A brain-computer interface (BCI) is a system that interacts directly with the user's brain, by picking up tiny electrical impulses of neurons, in an electroencephalogram (EEG). Other teams worldwide have proposed BCI systems for music, but they have so far failed to impact upon special needs because they have been unable to manage the fundamental problem of voluntary control. Our research provided a solution based on a neurological phenomenon known as SSVEP (Steady State Visually Evoked Potentials). These natural responses to visual stimulation at specific frequencies produce signals that can be detected in the EEG. When a person with sensors placed on the scalp looks at different flashing lights at specific frequencies, it shows up in their EEG, and a computer can be programmed to infer at which icon they are staring. The team created musical algorithms that translate specific EEG signals associated with the light frequencies of different icons into distinct musical processes. Looking at one icon sounds a certain note or produces a certain rhythm; staring at another changes its pitch, and so on. The technique was developed with biomedical engineers at Essex University and therapists at the Royal Hospital for Neuro-disability, London. Therapists were then interviewed to assess practical needs in the field; they highlighted the necessity for the technology to be easy to use, quick to set up, reliable and not requiring constant input from technicians. Based on this feedback, a proof-of-concept system was developed between January 2008 and July 2010, which realised the possibility of conducting research outside of the laboratory setting. The system was trialled with hospital staff and a patient, who had locked- in syndrome after suffering a severe stroke.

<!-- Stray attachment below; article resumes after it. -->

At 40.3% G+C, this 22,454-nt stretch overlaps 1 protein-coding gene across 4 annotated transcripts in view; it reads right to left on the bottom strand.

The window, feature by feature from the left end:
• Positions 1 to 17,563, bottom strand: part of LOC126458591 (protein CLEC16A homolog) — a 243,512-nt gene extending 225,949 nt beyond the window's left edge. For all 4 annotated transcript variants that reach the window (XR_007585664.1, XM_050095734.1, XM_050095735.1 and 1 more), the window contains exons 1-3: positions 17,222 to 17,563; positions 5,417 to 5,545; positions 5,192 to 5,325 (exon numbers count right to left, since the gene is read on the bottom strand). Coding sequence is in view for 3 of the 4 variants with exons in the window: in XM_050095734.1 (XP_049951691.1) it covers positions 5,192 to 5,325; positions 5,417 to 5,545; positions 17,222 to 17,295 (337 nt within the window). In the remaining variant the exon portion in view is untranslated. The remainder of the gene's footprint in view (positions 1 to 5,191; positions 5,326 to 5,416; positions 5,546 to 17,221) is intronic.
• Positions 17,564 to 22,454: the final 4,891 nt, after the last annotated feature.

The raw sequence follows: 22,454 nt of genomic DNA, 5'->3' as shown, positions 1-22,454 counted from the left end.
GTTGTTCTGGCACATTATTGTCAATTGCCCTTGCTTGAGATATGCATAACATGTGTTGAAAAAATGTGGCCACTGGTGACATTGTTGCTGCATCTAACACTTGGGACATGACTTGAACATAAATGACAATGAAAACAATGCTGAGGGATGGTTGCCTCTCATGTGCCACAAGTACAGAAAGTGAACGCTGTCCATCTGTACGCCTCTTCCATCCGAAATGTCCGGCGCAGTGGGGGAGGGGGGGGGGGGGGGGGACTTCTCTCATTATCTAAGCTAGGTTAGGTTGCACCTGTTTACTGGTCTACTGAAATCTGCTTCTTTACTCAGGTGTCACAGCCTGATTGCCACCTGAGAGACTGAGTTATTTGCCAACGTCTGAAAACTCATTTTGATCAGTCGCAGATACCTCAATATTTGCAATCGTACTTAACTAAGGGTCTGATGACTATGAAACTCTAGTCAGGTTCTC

Essex University's contribution to the project (1 staff and 1 PhD student) supported computer programming and implementation of the EEG analysis algorithms. The Royal Hospital for Neuro- disability (2 staff and nurses) provided consultancy, advice on health & safety, liaison with the patient and support during the trials.

References to the research

The research was published in the following international peer-reviewed journals:

Miranda, E. R., W. Magee, J. J. Wilson, J. Eaton and R. Palaniappan (2011). "Brain-Computer Music Interfacing (BCMI): From Basic Research to the Real World of Special Needs", Music and Medicine, 3(3):134-140. DOI: 10.1177/1943862111399290 [First published in 2009, Music and Medicine is an interdisciplinary, peer-reviewed journal for clinical practice and research related to music interventions and scientifically valid applications of clinical music strategies in medicine. Its Impact Factor is currently being computed.]